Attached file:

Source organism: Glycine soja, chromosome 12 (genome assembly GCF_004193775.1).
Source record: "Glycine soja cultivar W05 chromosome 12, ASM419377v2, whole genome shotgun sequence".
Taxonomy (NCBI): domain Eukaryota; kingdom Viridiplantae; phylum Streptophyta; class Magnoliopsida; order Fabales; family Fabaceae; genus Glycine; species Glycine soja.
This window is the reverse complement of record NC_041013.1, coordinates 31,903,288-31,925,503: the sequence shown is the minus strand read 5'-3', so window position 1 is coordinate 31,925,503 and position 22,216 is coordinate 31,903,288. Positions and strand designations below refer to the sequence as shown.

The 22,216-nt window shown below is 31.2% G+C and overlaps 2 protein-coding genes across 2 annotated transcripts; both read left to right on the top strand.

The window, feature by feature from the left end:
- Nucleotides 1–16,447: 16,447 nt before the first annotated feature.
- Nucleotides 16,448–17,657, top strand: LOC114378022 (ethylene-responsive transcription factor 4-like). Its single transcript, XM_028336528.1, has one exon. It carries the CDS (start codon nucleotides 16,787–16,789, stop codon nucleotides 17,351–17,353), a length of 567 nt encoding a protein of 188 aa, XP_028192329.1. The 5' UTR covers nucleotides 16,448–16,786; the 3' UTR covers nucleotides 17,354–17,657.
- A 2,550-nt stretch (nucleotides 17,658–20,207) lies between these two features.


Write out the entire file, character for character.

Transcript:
Source organism: Glycine soja, chromosome 12 (genome assembly GCF_004193775.1).
Source record: "Glycine soja cultivar W05 chromosome 12, ASM419377v2, whole genome shotgun sequence".
Taxonomy (NCBI): domain Eukaryota; kingdom Viridiplantae; phylum Streptophyta; class Magnoliopsida; order Fabales; family Fabaceae; genus Glycine; species Glycine soja.
This window is the reverse complement of record NC_041013.1, coordinates 31,903,288-31,925,503: the sequence shown is the minus strand read 5'-3', so window position 1 is coordinate 31,925,503 and position 22,216 is coordinate 31,903,288. Positions and strand designations below refer to the sequence as shown.

The 22,216-nt window shown below is 31.2% G+C and overlaps 2 protein-coding genes across 2 annotated transcripts; both read left to right on the top strand.

The window, feature by feature from the left end:
- Nucleotides 1–16,447: 16,447 nt before the first annotated feature.
- Nucleotides 16,448–17,657, top strand: LOC114378022 (ethylene-responsive transcription factor 4-like). Its single transcript, XM_028336528.1, has one exon. It carries the CDS (start codon nucleotides 16,787–16,789, stop codon nucleotides 17,351–17,353), a length of 567 nt encoding a protein of 188 aa, XP_028192329.1. The 5' UTR covers nucleotides 16,448–16,786; the 3' UTR covers nucleotides 17,354–17,657.
- A 2,550-nt stretch (nucleotides 17,658–20,207) lies between these two features.